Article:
As contributing editor Jared Gardner notes in his introduction, Otto Soglow’s Little King is a monarch who sits stiffly on the throne but bursts into life at the sight of a hotdog stand or at the approach of a rowdy mob. He is a man of the people who has somehow found himself on the wrong side of the palace steps, but he makes the most of it, trying to do right by his office and find what pleasures he can at the absurd outer reaches of his daily rituals. It was often said that Otto Soglow resembled his creation, and he did nothing to disabuse people of that notion as he regularly performed in character throughout his career. As is explored in this volume, the resemblance was more than merely physical: like his most famous creation, Soglow was a man whose origins and political sensibilities were always with the working man on the street—and even the angry mob. Yet while he began his career as a radical artist publishing in The New Masses and The Liberator, a decade later he was working for William Randolph Hearst and creating advertisements for Pepsi Cola and oil companies. The Little King is born out of the tension between his political idealism and his professional ambitions.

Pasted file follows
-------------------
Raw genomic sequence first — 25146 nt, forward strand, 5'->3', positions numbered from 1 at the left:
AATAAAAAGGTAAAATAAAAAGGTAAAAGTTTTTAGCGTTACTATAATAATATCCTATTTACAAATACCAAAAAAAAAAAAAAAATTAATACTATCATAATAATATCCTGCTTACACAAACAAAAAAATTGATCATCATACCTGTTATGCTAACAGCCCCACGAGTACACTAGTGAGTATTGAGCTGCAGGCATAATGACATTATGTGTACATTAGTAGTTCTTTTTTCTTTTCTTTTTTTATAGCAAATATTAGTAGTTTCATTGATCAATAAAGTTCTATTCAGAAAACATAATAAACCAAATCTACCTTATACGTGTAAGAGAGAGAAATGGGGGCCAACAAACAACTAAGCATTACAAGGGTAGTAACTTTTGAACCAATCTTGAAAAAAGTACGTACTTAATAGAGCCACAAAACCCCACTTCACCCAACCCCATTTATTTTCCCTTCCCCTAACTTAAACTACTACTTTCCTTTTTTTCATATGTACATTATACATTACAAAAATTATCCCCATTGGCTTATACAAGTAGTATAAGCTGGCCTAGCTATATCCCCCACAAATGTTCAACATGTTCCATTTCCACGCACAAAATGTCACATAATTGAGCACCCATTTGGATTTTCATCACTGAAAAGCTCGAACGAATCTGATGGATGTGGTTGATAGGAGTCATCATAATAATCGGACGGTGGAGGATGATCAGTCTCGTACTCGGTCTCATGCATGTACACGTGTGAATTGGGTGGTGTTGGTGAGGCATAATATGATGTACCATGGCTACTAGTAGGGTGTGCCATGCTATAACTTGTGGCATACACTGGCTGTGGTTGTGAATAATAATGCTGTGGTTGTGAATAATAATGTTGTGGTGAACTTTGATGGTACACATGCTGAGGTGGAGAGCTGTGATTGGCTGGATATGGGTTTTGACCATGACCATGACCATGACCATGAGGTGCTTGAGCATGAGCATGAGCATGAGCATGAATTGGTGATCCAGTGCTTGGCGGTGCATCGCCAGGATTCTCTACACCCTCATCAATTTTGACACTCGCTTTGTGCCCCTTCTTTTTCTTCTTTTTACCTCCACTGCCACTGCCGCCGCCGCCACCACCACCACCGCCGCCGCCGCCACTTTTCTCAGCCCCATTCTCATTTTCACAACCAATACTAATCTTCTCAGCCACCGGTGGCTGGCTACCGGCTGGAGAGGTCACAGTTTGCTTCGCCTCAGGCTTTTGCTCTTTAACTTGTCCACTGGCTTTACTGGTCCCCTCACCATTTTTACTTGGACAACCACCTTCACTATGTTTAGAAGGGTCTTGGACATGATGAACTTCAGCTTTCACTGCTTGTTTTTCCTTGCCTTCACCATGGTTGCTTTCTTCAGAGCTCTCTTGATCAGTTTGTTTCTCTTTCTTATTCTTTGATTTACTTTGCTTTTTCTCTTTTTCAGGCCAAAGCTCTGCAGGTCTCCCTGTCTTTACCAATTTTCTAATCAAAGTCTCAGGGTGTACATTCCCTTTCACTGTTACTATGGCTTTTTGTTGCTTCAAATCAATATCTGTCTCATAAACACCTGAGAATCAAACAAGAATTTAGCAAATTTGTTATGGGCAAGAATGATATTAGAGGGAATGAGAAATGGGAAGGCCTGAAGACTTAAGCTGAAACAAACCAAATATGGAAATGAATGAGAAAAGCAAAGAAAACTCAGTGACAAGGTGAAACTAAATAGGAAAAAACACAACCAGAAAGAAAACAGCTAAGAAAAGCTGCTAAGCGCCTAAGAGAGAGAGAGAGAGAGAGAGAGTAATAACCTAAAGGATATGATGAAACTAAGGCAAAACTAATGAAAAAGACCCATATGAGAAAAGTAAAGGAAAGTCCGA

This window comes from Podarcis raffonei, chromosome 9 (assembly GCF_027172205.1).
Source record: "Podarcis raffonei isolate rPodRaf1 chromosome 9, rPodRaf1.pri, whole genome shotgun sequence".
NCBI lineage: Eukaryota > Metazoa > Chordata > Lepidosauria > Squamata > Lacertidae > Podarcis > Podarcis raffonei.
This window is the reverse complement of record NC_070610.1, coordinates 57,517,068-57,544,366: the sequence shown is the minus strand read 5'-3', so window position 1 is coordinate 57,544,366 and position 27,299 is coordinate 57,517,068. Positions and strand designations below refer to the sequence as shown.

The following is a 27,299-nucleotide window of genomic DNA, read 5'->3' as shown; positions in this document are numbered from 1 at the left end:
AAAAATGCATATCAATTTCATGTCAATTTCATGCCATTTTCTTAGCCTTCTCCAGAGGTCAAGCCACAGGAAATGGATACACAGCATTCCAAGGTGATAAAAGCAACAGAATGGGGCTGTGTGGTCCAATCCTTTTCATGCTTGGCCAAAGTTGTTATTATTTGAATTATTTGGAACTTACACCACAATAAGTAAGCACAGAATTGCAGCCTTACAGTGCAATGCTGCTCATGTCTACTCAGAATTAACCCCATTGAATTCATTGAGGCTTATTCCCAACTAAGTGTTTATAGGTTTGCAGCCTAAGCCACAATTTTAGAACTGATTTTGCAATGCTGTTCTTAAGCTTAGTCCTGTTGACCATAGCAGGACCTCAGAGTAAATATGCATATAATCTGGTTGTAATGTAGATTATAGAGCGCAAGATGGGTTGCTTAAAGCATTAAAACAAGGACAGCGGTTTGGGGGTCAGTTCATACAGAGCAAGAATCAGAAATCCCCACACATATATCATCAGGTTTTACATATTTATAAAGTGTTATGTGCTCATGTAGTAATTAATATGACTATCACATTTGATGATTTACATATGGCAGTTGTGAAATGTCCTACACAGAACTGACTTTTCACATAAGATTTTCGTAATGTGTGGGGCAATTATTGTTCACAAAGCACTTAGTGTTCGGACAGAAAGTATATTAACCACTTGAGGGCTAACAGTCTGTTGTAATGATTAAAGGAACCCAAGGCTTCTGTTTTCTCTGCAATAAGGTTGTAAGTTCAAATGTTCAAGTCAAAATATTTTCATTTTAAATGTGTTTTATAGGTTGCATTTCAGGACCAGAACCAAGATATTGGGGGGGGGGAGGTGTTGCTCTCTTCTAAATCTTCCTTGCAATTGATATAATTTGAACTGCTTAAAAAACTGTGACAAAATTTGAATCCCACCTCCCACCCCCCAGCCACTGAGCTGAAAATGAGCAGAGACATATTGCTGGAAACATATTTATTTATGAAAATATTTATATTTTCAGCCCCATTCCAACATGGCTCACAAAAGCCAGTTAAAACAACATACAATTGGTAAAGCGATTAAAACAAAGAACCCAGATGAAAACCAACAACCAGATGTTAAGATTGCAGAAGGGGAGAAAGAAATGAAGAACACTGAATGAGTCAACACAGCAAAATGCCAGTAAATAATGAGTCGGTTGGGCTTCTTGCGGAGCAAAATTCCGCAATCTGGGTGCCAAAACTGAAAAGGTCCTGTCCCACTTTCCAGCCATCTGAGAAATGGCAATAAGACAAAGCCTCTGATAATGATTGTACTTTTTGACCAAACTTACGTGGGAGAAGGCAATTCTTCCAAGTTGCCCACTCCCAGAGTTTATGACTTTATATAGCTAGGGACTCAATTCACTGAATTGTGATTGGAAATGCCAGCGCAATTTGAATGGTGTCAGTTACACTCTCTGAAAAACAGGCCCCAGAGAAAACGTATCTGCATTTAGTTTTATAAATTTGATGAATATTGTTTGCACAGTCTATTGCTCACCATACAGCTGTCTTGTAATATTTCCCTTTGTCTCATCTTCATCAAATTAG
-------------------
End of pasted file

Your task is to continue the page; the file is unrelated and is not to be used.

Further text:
Much of the humor in The Little King is aimed at puncturing pomposity and, as Ivan Brunetti points out in his Foreword, Soglow accomplishes it with drawings that are tightly composed, exquisitely timed, carefully structured pieces of machinery. “His process of streamlining is at the root of why his cartoons have a timeless sophistication and elegance,” writes Brunetti, “and continue to entice new readers and cartoonists. It’s high time for such a fitting tribute to this cartoon monarch.”